The top CBS brass and the workers in the newsroom loved Dick's candor, his way of making the news of religion accessible to viewers, and his ability to make connections about the world of politics, movies and sports. He knew more about public life and read more of a daily newspaper than most journalists had time to read or know. He treated journalists with respect and was so willing to learn from those gathering news, and he knew how to reply to even the most difficult theological question.

At the time of the assassination attempt on Pope John Paul II, Dick was on a live TV remote from Denver, and despite the prearranged question, Dan Rather began by asking, "By the way, Father McBrien, why would God permit this horrible act?" Not a simple question, and the answer does not lend itself to a pat sound bite. Dick handled the difficult and the mundane with equal ability and in a friendly and affable manner. He had critics, many among the growing conservative wing of hierarchy under John Paul II.

Typically, I took the telephone calls from irate CBS viewers. I recall one gentleman who ranted about McBrien in the most vulgar terms. This sweet soul admitted that ordinarily he would not use such language and would be forced to confess this sin on Saturday to his own parish priest. I listened and did not let on that I, too, was an ordained Roman Catholic priest.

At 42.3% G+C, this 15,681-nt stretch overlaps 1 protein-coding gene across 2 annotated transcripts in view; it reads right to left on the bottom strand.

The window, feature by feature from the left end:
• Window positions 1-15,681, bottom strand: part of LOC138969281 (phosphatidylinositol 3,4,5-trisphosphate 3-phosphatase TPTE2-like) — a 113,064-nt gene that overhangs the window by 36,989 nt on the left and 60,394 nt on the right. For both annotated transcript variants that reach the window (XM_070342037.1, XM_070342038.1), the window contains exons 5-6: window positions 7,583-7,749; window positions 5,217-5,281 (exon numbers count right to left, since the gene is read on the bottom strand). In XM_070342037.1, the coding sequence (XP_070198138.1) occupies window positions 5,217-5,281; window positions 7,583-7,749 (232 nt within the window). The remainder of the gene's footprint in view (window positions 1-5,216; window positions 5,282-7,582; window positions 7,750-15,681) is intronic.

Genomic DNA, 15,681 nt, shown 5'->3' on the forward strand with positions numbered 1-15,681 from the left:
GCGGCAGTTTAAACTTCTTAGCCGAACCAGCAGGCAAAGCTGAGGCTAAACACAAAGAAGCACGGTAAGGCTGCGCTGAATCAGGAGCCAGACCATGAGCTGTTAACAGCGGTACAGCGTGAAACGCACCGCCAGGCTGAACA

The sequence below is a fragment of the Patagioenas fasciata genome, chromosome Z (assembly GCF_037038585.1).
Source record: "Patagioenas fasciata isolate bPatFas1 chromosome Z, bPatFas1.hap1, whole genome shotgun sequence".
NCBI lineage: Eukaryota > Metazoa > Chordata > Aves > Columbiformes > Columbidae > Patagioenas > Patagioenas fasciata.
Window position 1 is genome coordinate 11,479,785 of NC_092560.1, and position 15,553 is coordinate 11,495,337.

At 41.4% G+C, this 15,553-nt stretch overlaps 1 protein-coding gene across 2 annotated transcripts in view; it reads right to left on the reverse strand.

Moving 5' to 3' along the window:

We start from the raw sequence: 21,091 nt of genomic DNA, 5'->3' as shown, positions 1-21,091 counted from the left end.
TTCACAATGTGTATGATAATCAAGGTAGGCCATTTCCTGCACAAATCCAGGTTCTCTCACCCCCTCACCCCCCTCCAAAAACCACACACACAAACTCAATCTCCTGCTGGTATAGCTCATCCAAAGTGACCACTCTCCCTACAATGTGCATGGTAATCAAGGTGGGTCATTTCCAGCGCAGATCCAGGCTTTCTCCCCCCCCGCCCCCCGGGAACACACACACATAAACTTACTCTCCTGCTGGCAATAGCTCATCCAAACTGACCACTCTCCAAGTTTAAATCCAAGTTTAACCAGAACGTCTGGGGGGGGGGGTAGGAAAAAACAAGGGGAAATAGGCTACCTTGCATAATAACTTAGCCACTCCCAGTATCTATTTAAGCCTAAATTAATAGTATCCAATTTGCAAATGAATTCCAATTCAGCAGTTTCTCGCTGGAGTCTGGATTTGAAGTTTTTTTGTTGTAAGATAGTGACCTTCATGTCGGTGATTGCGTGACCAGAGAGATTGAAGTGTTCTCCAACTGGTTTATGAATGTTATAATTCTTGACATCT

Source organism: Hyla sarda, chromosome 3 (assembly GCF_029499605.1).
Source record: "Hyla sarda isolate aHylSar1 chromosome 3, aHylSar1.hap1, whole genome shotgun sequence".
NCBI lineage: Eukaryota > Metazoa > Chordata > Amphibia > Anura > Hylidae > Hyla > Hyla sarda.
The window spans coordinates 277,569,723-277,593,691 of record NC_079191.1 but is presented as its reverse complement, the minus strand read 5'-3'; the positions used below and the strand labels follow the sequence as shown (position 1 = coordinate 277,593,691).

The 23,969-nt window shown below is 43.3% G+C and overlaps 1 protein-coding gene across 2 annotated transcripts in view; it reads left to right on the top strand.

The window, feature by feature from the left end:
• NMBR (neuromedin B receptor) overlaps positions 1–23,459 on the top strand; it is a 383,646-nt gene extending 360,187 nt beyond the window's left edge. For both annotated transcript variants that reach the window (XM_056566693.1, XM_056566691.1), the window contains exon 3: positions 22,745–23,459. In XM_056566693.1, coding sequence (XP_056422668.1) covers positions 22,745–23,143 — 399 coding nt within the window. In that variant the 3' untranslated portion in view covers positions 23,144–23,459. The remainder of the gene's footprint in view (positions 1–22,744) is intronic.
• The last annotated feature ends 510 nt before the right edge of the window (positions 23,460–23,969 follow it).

I remember the time Dick received an overnight mail envelope with something moving inside the pouch. What could this be? I opened the enclosed letter. With ramblings about Father McBrien and how he had betrayed the church came 30 dimes, just the amount to make a point about the "30 pieces of silver" noted in the Gospel.

On TV and in life, Richard McBrien had the ability to argue with the best of them. To my dismay, he even appeared with Bill O'Reilly on Fox News. Like two Irishman in a Dublin bar, they were fighting over who was most to blame for the sex abuse scandal. For O'Reilly, it was the "liberal priests," and for McBrien, of course, "those nitwit American bishops." In a way, his discourse and ability to defend a position gained him followers and invitations to conferences of church groups and college campuses in the United States and around the world. He had contact with leading theologians everywhere.